Thiamin (also called Thiamine or vitamin B1):
Food Sources of Thiamin (vitamin B1) include:
- fortified flour or rice, whole grains;
- lean pork, fish, eggs;
- nutritional yeast;
- cantaloupe; acorn squash, asparagus, green vegetables;
- beans, green peas, nuts, sunflower and pumpkin seed kernels & other edible seeds including flax, sesame & chia.
Thiamin or vitamin B1 may have been the first vitamin to be discovered.
Thiamin is also known as vitamin B1. Historically it may have been the first vitamin to be discovered. Around 2600 BC the symptoms of thiamin deficiency were described in Chinese literature. Thiamin deficiency, or beriberi as it was commonly called, became a more frequent problem in some communities when white flour and polished rice were first introduced. Milling brown rice removes thiamin from the grain along with the fibrous outer layer of the grains of rice.
Symptoms of beriberi, vitamin B1/Thiamin deficiency, can include:
- rapid ‘fluttery’ heart rate;
- enlarged heart;
- edema or swelling of the extremities,
- heart and lungs leading to breathing problems and eventually congestive heart failure; burning painful feet;
- muscle weakness and pain;
- Wernicke encephalopathy or Korsakoff psychosis are symptoms that may occur with more severe B1 deficiencies and which can include mental changes.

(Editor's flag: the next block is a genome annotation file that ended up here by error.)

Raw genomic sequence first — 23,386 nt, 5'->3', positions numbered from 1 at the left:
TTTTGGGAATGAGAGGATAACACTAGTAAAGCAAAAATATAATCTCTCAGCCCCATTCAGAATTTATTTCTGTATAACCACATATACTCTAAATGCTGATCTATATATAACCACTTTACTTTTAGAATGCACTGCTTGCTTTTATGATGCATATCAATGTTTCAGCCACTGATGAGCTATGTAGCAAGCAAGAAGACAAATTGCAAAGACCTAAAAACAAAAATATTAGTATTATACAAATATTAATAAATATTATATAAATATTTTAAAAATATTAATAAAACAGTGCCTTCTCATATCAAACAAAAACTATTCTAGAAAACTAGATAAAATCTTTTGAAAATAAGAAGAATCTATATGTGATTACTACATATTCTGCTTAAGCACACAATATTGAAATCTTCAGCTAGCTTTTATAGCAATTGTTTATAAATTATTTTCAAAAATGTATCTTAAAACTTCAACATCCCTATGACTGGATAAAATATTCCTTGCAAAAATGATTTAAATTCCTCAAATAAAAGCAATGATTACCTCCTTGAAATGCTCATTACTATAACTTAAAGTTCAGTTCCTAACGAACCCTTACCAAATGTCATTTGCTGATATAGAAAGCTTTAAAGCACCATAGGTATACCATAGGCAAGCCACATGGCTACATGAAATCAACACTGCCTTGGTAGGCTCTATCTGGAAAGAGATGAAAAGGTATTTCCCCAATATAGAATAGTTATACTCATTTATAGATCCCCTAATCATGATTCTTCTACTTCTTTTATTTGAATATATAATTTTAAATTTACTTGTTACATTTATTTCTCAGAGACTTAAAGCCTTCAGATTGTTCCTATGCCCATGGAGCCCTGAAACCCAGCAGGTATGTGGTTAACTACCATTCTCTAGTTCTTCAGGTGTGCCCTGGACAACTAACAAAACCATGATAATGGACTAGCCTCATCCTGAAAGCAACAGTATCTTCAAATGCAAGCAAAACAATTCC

Deficiency of Thiamin is rare except with severe malnourishment or increased needs:
Chronic alcoholics and anorexic or other malnourished people are more at risk for thiamin deficiency. Malaria and HIV may increase need for thiamin due to the infected cell’s increased use of the nutrient. Renal patients on dialysis may need extra thiamin due to increased loss. The nutrient is fairly widely available and deficiencies are not typically found in people of average health with reasonably varied diets.
Reference used for food sources & symptoms of Thiamin deficiency:
- An Evidence-based Approach to Vitamins and Minerals: Health Benefits and Intake Recommendations, 2nd Ed., by J. Higdon & V. Drake, (Thieme, Stuttgart / New York, 2012) [Amazon]
- A description and source for purchasing the text: http://www.thieme.com/books-main/complementary-medicine/product/1040-an-evidence-based-approach-to-vitamins-and-minerals
- A review of the text: http://ajcn.nutrition.org/content/79/5/892.full
- The text is produced in cooperation with the Linus Pauling Institute. He is a researcher who used large doses of vitamin C to cure cancer tumors. His work was met with skepticism. More recently research supports his work in that a specific type of cancer cells is very susceptible to vitamin C – while to the rest of the body it is water soluble and non-toxic at the level that was toxic to the cancer cells. http://www.sciencedirect.com/science/article/pii/S2213231716302634
Additional Reference used for Food Sources of Thiamin:
Disclaimer: Opinions are my own and the information is provided for educational purposes within the guidelines of fair use. While I am a Registered Dietitian this information is not intended to provide individual health guidance. Please see a health professional for individual health care purposes.